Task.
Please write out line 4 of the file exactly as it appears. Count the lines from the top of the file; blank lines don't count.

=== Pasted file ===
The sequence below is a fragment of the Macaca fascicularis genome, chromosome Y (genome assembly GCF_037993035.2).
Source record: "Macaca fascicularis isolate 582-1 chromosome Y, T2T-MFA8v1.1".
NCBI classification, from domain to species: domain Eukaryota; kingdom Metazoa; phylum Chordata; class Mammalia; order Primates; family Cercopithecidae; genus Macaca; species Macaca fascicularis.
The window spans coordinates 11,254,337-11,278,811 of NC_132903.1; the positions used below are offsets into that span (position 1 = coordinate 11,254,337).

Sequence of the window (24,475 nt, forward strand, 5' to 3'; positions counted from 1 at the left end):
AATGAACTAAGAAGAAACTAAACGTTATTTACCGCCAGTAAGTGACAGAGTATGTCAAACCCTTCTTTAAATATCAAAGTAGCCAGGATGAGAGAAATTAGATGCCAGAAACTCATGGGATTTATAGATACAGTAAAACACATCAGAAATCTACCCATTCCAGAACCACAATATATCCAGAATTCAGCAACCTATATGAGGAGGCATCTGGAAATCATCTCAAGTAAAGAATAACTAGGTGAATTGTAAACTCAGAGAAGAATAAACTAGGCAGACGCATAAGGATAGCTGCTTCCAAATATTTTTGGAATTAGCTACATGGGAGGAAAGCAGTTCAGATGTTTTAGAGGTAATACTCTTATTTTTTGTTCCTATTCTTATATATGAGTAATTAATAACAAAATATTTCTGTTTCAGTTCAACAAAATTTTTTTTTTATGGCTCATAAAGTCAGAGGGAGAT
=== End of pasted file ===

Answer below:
The window spans coordinates 11,254,337-11,278,811 of NC_132903.1; the positions used below are offsets into that span (position 1 = coordinate 11,254,337).